What is tongue-tie?

Tongue-tie — also known as ankyloglossia — is a condition in which a person’s tongueremains attached to the floor of their mouth. This occurs when the lingual frenulum (a thin strip of tissue connecting your tongue and the floor of your mouth) is shorter than usual. A short frenulum can restrict your tongue’s movement.

Ankyloglossia is most common in newborns and young children, but adults can have it too. It’s associated with breastfeeding (chestfeeding) difficulties and speech problems. Tongue-tie is a congenital condition, which means people are born with it.

What’s the difference between anterior tongue-tie and posterior tongue-tie?

An anterior tongue-tie is in the front of your child’s mouth near the tip of their tongue, just behind their lower teeth and gums. It often looks like a thin web. A posterior tongue-tie (sometimes called a “hidden” tongue-tie) is further back where the floor of their mouth meets their tongue, making it more difficult to see.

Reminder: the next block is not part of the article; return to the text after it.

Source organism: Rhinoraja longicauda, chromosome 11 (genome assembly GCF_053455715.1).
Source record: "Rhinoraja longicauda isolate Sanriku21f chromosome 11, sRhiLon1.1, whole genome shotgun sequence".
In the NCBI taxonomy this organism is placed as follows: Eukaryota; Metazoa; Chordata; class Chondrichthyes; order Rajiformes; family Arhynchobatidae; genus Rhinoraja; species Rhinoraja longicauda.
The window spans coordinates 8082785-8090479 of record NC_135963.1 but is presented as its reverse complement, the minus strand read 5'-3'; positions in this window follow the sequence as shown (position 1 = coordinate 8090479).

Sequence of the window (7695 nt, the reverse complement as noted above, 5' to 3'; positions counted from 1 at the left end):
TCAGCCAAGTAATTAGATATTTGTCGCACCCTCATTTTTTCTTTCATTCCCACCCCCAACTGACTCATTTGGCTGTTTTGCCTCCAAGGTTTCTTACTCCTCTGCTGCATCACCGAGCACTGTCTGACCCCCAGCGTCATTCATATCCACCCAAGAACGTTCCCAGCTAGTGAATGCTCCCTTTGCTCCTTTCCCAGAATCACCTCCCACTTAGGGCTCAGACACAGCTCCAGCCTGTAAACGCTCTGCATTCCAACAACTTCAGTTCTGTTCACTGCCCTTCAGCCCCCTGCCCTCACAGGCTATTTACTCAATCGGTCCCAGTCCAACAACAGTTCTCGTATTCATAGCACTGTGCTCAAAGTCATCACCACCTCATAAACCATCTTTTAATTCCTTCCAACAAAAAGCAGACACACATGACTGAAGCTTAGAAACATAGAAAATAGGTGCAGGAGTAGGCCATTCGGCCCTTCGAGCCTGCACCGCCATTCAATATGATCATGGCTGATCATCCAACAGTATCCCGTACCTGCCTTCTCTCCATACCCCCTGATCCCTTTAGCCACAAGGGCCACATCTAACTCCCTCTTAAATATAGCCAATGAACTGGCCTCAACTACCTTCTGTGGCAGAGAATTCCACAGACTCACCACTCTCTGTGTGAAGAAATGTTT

Anterior tongue-ties are more common than posterior tongue-ties.

Who does tongue-tie affect?

Anyone can develop tongue-tie. In some cases, ankyloglossia is hereditary (meaning it runs in families). Tongue-tie mostly affects newborns and young children. But it’s possible for older children and adults to have the condition.